Superintendent of Schools John Ramos Sr., who was sitting in on the workshop, responded that he had spoken with the teachers involved because he too wanted to know the same thing. Ramos said the teachers told him the assignment was intended to be a “constructivist process of learning” in which students were asked to find primary sources from the Colonial period and then produce an art piece that would have fit in with the era. The teachers had been giving out the project for years without complaint, he said, so they felt comfortable doing it. He also stressed that no student viewed the assignment as a joke — all understood the gravity of slavery.
“It was a serious intellectual exercise,” Ramos said, adding that it cannot continue. “I think we’ve all learned that, in retrospect, when you put the culturally responsive lens on that (assignment), it’s not a good look. And so it has to be corrected.”
Ramos further clarified that the slave auction video some students filmed during a class at Jefferson Elementary School was not part of that assignment. Rather, he said, it was an impromptu situation in which a group of children tricked a substitute teacher into thinking the video was part of the curriculum. They then filmed the auction as a joke, which he said shows they clearly did not understand that what they were doing was wrong.
Another man said he was unsure about Grierson’s curricular vision, questioning whether so much emphasis should be put on students’ cultural knowledge when most are not concerned with the outside world. But Grierson disputed that notion, countering that children at all ages have a tremendous sense of what is going on around them.
“They’re not an empty vessel,” Grierson said. “They have unbelievable experiences, and that’s every child in our district. So what do we want? We want them to have a strong sense of self but also a strong sense of belonging in the world. (We want them to know) that their voice matters.”
The assistant superintendent added that another priority is taking restorative action, which was the subject of another workshop. Keith Hickman, the director of continuing education at the International Institute for Restorative Practices, said issuing suspensions or other punitive measures will only alienate students who behave improperly. On the other hand, Hickman said communicating with people through approaches like informal conversations, group circles and formal conferences allows wrongdoers to take responsibility and resolve conflicts on their own.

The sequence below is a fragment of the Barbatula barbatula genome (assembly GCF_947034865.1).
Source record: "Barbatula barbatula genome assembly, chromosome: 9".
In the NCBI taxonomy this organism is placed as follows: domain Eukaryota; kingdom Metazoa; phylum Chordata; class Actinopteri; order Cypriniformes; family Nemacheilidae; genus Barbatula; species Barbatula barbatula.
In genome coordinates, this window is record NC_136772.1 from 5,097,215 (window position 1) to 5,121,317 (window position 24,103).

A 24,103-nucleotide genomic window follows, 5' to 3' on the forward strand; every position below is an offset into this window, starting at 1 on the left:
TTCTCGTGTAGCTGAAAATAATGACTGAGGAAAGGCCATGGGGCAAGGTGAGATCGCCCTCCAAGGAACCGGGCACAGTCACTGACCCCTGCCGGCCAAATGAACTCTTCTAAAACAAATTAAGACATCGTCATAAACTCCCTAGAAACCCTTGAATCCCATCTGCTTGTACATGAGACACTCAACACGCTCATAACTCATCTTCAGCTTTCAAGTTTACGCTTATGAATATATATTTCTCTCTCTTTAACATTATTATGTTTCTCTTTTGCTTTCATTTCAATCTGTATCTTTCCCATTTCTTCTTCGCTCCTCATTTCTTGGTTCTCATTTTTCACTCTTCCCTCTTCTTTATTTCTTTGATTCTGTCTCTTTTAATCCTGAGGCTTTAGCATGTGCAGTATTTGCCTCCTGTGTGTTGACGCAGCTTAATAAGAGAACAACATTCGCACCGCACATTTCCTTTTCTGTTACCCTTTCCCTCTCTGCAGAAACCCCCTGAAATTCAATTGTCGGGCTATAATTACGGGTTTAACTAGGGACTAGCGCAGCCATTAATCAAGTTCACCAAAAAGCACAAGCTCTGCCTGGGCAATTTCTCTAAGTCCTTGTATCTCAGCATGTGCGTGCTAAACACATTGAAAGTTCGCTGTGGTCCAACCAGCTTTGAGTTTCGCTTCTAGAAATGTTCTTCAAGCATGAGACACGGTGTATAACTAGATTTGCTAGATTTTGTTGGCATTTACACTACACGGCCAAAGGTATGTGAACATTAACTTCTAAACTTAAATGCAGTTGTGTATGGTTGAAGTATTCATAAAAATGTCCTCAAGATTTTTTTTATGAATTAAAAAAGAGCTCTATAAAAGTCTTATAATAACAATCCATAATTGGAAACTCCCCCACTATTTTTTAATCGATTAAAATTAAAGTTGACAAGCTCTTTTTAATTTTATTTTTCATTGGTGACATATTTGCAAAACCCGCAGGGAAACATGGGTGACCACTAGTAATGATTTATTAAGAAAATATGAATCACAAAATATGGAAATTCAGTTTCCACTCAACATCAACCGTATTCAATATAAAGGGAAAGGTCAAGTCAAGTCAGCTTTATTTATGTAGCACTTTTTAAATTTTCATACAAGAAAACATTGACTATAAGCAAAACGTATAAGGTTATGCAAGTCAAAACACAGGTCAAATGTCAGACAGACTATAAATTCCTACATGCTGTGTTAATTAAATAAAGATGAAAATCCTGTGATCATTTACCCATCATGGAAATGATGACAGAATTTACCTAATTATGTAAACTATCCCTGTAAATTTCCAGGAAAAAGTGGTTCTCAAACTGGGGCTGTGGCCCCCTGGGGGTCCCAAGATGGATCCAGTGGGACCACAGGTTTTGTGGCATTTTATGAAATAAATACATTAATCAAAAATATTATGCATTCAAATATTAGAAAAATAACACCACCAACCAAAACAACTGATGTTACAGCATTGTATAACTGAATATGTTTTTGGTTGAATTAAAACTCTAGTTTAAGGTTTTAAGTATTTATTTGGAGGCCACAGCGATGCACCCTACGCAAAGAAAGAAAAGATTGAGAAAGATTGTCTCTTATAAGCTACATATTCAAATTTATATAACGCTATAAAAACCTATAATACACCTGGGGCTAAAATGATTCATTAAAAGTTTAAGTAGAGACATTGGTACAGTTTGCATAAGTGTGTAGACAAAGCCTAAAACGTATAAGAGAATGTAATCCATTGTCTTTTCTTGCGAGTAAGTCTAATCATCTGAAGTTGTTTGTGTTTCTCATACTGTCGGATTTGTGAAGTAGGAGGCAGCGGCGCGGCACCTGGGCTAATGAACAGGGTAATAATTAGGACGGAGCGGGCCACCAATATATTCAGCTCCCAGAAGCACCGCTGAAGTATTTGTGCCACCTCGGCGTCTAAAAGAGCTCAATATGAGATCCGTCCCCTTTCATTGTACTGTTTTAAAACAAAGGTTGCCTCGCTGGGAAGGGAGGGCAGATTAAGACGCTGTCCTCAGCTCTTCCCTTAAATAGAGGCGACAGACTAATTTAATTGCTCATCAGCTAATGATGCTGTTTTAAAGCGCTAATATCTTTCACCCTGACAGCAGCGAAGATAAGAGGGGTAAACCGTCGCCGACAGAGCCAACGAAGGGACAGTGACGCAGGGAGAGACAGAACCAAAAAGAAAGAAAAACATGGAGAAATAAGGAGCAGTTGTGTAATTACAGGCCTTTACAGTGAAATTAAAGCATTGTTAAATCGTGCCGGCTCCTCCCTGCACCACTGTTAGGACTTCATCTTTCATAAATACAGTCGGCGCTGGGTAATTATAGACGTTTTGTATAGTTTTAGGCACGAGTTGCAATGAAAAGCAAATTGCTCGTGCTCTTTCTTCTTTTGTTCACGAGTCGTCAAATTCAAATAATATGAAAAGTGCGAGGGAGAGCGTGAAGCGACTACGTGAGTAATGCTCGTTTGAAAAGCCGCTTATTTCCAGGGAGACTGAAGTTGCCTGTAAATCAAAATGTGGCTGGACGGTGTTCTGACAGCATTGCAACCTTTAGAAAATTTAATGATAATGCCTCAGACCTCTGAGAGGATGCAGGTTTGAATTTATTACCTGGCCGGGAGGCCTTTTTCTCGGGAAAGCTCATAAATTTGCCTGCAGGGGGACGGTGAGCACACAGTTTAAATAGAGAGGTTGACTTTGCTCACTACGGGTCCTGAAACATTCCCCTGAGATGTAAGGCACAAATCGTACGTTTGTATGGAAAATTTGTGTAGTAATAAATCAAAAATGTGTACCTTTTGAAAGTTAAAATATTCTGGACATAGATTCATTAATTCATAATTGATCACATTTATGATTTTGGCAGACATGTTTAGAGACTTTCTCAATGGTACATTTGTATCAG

But for that to happen, Hickman said, it is important for those in authority at schools always to treat students with respect. That means realizing that people’s actions do not define their character.
“We have to separate the deed from the doer,” Hickman said. “We have to separate the behavior that we want to see changed and begin to understand that there is value in the human being.”
To give someone a fair process, Hickman said teachers and administrators can ask students questions such as “What were you thinking?” and “How can you make this right?” instead of the usual “Why did you do that?” He said young people often do not know why they act a certain way, so asking them is not helpful. In conjunction with that, he said those in authority should provide students with new expectations for them to attempt to meet. They might not be able to meet those standards right away, he said, but one should never give up on them.
After the event, Ramos told the News-Record that curriculum changes, restorative action and the rest of the measures discussed during the workshops are all ways the district is addressing bias and instilling cultural competency. But it is not only way the SOMSD is working toward that end. In a May 8 email, the superintendent said South Orange Village President Sheena Collum and Maplewood Mayor Vic DeLuca have both pledged their time and resources to making a difference. DeLuca was in attendance at the May 3 town hall meeting.
And Ramos hopes the SOMA community will also support the district as it continues to be proactive.
“This work is the most critical work that we can engage in,” Ramos told the event attendees at the start of the town hall meeting. “If we get this right, frankly, it will create a model worthy of replication across the state, across the country.”
Photos by Sean Quinn